All Age Sale open for bidding on gavelhouse.com

By Michael Guerin

When it comes to buying weanlings for respected sales veterinarian Ivan Bridge says it is all in the legs.

For the first time in New Zealand standardbred sales history the entire May All Age sale run by New Zealand Bloodstock Standardbred went online yesterday on their Gavelhouse platform, basically a Trade Me for potentially elite future racehorses.

The May sale is usually held at Karaka but with the Covid-19 restrictions it has migrated to online and the star attractions will be the weanlings, with huge drafts from both Alabar and Woodlands.

While the sale has already produced horses like millionaire Hard Copy, dual Derby winner Line Up and Southland superstar U May Cullect it is even more attractive this year as the weanlings sold are eligible for the Harness Million series and can be pinhooked not only for yearling sales here but in Australia.

Inspection days at Alabar and three separate Woodlands properties on Tuesday saw plenty of trainers casting their eyes over the youngsters, some with the phones out Facetiming potential buyers from the South Island or Australia.

There is no doubt weanlings look greatly different from yearlings, mere babies as compared to teenagers.

So what does an expert look for when buying a weanling as opposed to the more finished product of a yearling?

“The legs are crucial,” says Bridge, the popular South Auckland vet used by so many sales buyers.

“You want their legs to be good, well conformed because that is something that may not change as much as they develop as something like them growing taller or filling out.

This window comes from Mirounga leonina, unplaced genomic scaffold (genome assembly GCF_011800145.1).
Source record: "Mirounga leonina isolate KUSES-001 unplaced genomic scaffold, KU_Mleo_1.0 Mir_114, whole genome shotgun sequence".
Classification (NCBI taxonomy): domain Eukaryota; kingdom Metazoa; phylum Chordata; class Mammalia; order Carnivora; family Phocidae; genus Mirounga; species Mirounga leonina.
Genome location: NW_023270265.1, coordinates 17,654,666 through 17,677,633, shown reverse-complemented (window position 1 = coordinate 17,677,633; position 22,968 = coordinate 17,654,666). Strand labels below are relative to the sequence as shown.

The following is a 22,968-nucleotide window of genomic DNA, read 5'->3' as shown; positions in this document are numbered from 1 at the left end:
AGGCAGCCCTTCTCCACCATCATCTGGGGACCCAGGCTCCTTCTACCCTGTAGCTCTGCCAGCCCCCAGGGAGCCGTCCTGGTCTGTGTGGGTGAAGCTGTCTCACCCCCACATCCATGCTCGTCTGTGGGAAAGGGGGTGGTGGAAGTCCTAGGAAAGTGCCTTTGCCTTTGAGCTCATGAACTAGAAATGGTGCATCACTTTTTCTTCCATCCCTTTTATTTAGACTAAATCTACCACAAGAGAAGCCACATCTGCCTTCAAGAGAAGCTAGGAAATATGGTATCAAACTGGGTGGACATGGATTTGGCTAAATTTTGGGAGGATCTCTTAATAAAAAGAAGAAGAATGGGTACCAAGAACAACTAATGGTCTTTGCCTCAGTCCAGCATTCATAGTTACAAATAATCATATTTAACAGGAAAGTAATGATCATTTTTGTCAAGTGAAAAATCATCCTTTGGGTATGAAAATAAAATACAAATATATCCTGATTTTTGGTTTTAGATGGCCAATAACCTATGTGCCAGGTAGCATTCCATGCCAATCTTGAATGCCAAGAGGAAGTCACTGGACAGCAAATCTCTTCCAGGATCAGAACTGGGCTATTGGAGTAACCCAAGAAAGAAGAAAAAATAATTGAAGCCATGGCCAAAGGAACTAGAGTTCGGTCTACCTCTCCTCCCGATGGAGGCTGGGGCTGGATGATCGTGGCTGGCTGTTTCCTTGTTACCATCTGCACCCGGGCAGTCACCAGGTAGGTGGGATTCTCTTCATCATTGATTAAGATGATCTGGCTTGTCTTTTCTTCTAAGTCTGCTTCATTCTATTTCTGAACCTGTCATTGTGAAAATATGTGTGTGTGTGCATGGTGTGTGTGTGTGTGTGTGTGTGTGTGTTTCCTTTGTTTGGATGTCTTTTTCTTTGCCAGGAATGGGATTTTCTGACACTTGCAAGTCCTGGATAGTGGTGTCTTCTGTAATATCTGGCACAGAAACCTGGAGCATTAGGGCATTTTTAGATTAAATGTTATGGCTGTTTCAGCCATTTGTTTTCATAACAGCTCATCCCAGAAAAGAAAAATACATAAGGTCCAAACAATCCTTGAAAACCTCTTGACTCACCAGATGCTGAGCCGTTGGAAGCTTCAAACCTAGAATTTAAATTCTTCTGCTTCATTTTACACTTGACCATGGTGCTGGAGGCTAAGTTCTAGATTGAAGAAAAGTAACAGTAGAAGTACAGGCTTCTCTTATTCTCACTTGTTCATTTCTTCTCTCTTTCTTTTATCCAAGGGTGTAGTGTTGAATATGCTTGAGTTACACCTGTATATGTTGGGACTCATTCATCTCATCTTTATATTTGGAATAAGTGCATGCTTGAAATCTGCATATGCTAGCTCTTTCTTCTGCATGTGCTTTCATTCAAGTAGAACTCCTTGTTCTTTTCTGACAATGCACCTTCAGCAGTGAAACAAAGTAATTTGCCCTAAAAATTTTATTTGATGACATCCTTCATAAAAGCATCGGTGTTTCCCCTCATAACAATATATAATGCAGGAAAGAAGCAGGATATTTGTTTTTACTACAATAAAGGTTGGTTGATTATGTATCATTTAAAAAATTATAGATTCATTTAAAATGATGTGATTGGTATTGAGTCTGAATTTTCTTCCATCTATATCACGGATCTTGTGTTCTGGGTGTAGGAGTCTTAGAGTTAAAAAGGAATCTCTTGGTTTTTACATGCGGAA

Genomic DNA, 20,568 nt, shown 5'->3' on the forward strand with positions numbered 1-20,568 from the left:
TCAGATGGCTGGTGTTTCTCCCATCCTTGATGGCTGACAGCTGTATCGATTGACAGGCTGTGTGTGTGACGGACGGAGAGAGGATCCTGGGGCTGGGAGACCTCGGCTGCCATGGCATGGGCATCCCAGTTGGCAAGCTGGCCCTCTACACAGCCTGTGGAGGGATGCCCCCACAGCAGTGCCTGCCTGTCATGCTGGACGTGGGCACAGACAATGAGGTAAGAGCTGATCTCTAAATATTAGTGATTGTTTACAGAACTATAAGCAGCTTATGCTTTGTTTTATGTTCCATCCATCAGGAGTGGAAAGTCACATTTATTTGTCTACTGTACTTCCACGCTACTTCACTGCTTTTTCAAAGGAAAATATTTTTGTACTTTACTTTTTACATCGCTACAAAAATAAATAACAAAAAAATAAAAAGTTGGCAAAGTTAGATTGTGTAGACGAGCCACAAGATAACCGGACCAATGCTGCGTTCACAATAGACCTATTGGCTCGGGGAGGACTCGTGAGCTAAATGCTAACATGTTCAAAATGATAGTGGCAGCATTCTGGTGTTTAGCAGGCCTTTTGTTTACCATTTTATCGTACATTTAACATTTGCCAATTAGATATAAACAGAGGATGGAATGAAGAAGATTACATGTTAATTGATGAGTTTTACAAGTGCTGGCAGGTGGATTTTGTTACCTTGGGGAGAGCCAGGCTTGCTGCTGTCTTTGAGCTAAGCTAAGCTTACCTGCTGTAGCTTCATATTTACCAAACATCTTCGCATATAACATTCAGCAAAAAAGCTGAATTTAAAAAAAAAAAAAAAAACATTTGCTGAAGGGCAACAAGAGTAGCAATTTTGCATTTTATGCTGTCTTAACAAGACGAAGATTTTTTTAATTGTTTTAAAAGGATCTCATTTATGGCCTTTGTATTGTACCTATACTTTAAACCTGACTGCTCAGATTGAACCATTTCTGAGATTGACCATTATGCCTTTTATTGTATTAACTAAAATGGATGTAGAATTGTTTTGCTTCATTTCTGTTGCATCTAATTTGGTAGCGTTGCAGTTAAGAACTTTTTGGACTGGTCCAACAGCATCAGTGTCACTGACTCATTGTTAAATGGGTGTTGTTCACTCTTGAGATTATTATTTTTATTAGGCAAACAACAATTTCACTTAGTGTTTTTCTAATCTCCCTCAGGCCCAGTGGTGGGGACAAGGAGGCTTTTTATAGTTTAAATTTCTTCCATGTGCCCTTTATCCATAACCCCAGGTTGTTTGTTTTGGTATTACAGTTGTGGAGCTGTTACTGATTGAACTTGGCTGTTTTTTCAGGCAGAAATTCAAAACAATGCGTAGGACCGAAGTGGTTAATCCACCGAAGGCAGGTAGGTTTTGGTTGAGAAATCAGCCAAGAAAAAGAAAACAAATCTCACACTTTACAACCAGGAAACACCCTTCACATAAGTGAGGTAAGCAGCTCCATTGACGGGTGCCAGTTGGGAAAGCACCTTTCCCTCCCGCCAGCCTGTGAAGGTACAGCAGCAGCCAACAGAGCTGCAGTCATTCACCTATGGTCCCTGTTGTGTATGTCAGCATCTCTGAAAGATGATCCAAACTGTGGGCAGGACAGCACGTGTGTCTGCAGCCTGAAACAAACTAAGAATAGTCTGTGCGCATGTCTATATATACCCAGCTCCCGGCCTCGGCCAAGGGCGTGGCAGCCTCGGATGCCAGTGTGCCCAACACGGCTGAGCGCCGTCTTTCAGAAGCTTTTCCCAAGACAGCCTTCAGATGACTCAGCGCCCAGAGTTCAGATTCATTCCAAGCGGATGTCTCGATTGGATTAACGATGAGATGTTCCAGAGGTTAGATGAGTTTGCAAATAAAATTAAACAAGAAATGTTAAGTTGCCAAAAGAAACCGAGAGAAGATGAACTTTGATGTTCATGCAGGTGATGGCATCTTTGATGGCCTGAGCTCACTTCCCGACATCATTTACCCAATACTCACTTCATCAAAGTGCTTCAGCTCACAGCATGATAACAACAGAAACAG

“You want the legs correct, or as much as they can be, not too turned out or facing in.

“Whereas their physical maturity isn’t as important because some horses develop at different rates. So that is what I have been looking at mostly this week, the legs.”

The sale went live on Gavelhouse at 5pm yesterday (Wednesday) and NZBS James Jennings says the first step for potential buyers is to register.

“Gavelhouse is really easy to use and the vendors have done a great job with their videos and photos of the horses,” says Jennings.

“You can view the whole catalogue on the site at any time and it cost nothing to register. Once people have done that they can bid or not bid but it gives them a chance to potentially snare a real bargain.

“And of course we will be using Gavelhouse in its regular format for sales of broodmares, young horses and going horses all the time going forward.

“So my advice to people would be register, go have a look at the site and enjoy it, and if those people can use it to find a horse they want, then even better.

“But it is really is a tool for the whole industry, buyers and sellers.” The sale runs for a week, with the countdown to final bids starting next Wednesday afternoon.

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